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Financing Fishery Transitions to Sustainability

September 2, 2014

EDF has put together this excellent video on the California Fisheries Fund, an innovative financial institution that has helped California fishermen finance their transition to sustainable fishing practices. It’s a great model, and it needs to be replicated elsewhere.

Update: Michael posted a great question as to what the loans are used for. Here’s a little more info.

As of June 2006, the fund has made 23 loans – ranging from $50,000 to $350,000 – that total more than $2.6 million. The permitted uses for the loans are:

  • Gear purchase or modification
  • Vessel purchases or improvements
  • Fishing permit or quota purchase
  • Capital equipment upgrades for dockside infrastructure, processing capacity and transportation
  • Working capital for business growth

If you’d like a brief case study, here’s an excerpt from a CFF briefing document:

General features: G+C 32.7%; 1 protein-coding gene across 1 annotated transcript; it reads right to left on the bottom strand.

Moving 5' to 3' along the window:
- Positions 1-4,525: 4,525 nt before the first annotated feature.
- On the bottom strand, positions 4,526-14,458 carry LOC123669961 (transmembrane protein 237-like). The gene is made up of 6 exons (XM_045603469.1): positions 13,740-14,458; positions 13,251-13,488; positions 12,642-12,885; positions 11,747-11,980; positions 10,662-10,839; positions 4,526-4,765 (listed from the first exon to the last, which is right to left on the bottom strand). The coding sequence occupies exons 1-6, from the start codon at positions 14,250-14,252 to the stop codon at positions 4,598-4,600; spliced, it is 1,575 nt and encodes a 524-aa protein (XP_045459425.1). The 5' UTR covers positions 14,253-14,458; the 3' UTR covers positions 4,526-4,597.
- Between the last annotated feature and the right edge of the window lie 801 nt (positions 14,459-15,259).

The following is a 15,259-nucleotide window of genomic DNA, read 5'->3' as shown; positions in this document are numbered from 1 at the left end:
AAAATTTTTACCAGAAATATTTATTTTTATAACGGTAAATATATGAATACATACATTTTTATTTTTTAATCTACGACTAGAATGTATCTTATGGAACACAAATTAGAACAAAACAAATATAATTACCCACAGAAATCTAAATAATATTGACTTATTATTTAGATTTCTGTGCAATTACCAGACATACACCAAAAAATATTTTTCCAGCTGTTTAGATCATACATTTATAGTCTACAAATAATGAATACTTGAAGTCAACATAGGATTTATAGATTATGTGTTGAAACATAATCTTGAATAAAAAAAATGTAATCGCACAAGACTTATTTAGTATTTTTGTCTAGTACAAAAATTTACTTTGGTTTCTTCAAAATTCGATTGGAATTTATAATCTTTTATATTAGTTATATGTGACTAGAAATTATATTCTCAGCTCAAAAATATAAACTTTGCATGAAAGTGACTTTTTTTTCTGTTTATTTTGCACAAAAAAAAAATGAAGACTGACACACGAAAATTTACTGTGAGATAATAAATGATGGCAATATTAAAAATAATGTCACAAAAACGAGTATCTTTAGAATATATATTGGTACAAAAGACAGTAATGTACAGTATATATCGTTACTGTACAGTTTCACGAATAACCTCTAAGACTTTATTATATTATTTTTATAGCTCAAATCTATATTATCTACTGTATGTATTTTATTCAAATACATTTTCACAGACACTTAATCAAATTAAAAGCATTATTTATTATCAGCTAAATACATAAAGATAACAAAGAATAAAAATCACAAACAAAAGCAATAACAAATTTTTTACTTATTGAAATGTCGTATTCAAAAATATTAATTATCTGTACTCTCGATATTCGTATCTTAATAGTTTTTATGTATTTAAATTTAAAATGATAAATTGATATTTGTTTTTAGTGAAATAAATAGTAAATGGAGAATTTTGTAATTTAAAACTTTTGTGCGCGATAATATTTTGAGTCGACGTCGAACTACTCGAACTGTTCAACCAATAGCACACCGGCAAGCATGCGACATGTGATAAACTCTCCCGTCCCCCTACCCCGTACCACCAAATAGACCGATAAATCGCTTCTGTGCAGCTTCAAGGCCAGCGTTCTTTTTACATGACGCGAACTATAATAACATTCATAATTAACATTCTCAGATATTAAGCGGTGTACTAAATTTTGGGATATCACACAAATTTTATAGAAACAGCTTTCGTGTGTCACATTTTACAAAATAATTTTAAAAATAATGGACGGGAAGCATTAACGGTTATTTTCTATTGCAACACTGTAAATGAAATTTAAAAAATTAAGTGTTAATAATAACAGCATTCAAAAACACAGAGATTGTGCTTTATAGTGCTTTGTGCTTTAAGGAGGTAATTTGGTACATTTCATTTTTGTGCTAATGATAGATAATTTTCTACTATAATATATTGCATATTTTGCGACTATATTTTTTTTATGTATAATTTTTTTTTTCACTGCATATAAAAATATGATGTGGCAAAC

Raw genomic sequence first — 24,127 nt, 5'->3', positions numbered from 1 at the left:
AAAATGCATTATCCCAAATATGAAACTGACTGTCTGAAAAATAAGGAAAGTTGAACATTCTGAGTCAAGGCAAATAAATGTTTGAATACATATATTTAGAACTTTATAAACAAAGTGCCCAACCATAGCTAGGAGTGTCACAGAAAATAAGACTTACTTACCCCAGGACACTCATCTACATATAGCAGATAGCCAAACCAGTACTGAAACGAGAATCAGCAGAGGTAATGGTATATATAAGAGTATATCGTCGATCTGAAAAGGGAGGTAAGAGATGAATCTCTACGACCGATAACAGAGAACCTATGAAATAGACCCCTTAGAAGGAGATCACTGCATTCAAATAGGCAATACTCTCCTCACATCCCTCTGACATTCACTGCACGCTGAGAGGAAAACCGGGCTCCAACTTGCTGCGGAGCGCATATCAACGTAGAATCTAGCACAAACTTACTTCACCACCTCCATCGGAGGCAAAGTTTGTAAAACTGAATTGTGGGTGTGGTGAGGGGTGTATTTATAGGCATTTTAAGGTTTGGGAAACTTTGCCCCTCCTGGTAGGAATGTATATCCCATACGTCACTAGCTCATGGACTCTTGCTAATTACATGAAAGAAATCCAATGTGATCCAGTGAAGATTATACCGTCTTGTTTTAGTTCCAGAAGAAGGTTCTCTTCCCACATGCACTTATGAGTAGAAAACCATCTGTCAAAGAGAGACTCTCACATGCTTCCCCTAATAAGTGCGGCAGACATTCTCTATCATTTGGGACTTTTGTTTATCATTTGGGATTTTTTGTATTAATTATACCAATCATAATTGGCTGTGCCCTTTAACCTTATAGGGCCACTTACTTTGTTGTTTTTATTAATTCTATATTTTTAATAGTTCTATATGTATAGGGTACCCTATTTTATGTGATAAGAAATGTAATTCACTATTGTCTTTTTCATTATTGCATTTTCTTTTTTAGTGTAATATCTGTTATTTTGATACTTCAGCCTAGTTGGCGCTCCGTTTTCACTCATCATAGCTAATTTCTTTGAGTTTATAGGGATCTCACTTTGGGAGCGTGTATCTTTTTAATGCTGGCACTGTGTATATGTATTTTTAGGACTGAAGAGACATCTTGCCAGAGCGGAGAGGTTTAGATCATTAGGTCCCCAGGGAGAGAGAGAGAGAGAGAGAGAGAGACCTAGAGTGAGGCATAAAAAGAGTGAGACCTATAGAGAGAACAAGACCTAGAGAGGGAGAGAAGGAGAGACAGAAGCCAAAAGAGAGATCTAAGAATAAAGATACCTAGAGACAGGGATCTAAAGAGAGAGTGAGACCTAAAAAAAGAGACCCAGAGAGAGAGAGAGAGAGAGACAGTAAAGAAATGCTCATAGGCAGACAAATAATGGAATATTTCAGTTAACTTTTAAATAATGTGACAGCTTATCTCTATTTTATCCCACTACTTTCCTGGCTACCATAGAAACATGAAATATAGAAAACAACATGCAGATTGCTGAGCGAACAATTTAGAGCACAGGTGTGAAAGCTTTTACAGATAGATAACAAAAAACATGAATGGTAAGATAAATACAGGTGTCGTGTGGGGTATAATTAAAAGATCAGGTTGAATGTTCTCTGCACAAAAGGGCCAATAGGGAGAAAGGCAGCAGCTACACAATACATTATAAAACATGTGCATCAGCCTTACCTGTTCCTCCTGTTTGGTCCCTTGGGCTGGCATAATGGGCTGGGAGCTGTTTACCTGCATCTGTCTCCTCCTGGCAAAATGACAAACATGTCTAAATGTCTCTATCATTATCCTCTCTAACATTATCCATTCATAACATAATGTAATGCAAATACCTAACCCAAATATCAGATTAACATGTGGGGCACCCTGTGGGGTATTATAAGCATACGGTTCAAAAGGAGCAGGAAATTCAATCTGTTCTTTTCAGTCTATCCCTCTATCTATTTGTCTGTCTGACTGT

Steve Fitz, captain of the F/V Mr. Morgan, will continue his family tradition, operating the only commercial fishing operation in the United States that uses Scottish Seine gear, a selective and eco-friendly way to catch groundfish. Steve’s loan from the CFF helped him buy the Mr. Morgan from his uncle and start up Mr. Morgan Fisheries, a fishing business based in Half Moon
Bay, CA, specializing in sustainably harvested groundfish and Dungeness crab.

Mr. Morgan Fisheries is known for its sand dabs, Petrale sole and chilipepper rockfish—all species sustainably managed under a catch share program. Like all other participants in this catch share, Steve receives an individual fishing quota for several groundfish species that may be harvested throughout the year, with requirements for full accountability of every pound of fish harvested, and a human observer on every fishing trip.

For more information on the program, check out the California Fisheries Fund website

2 Comments leave one →
  1. EARLE Michael permalink
    September 2, 2014 10:14 am

    Hi – Unfortunately, the video gives no information on what the loans are used for other than sometimes buying a vessel and some vague words about “sustainability”. So simply based on the video, it is difficult to evaluate the efficacy of the loans or to know how it is doing anything other than increasing capacity. Maybe it is good, but the video is not, at least to me, convincing.

    Michael Earle

    • September 2, 2014 10:56 am

      Good questions, Michael. I updated the posted with some additional information. I hope this helps!

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